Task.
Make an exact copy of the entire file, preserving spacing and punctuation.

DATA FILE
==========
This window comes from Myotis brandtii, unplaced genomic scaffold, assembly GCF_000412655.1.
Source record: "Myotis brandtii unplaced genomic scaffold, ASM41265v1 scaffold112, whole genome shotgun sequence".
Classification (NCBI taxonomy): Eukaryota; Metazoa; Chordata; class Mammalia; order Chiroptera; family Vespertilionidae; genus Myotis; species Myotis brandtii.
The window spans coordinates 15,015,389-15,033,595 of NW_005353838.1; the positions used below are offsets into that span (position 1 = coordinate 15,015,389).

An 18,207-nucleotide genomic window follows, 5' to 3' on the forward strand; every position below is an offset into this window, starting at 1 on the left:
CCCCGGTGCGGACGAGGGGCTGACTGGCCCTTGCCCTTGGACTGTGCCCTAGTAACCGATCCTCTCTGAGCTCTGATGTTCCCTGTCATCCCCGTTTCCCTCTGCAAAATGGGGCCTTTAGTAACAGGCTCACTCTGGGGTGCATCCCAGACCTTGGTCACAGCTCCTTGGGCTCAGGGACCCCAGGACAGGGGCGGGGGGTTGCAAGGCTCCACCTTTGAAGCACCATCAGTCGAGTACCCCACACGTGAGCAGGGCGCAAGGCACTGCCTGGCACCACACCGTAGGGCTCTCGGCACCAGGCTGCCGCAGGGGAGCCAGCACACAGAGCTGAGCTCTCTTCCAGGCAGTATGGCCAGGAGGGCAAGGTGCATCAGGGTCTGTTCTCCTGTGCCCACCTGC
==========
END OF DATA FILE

This window comes from Myotis brandtii, unplaced genomic scaffold, assembly GCF_000412655.1.
Source record: "Myotis brandtii unplaced genomic scaffold, ASM41265v1 scaffold112, whole genome shotgun sequence".
Classification (NCBI taxonomy): Eukaryota; Metazoa; Chordata; class Mammalia; order Chiroptera; family Vespertilionidae; genus Myotis; species Myotis brandtii.
The window spans coordinates 15,015,389-15,033,595 of NW_005353838.1; the positions used below are offsets into that span (position 1 = coordinate 15,015,389).

An 18,207-nucleotide genomic window follows, 5' to 3' on the forward strand; every position below is an offset into this window, starting at 1 on the left:
CCCCGGTGCGGACGAGGGGCTGACTGGCCCTTGCCCTTGGACTGTGCCCTAGTAACCGATCCTCTCTGAGCTCTGATGTTCCCTGTCATCCCCGTTTCCCTCTGCAAAATGGGGCCTTTAGTAACAGGCTCACTCTGGGGTGCATCCCAGACCTTGGTCACAGCTCCTTGGGCTCAGGGACCCCAGGACAGGGGCGGGGGGTTGCAAGGCTCCACCTTTGAAGCACCATCAGTCGAGTACCCCACACGTGAGCAGGGCGCAAGGCACTGCCTGGCACCACACCGTAGGGCTCTCGGCACCAGGCTGCCGCAGGGGAGCCAGCACACAGAGCTGAGCTCTCTTCCAGGCAGTATGGCCAGGAGGGCAAGGTGCATCAGGGTCTGTTCTCCTGTGCCCACCTGC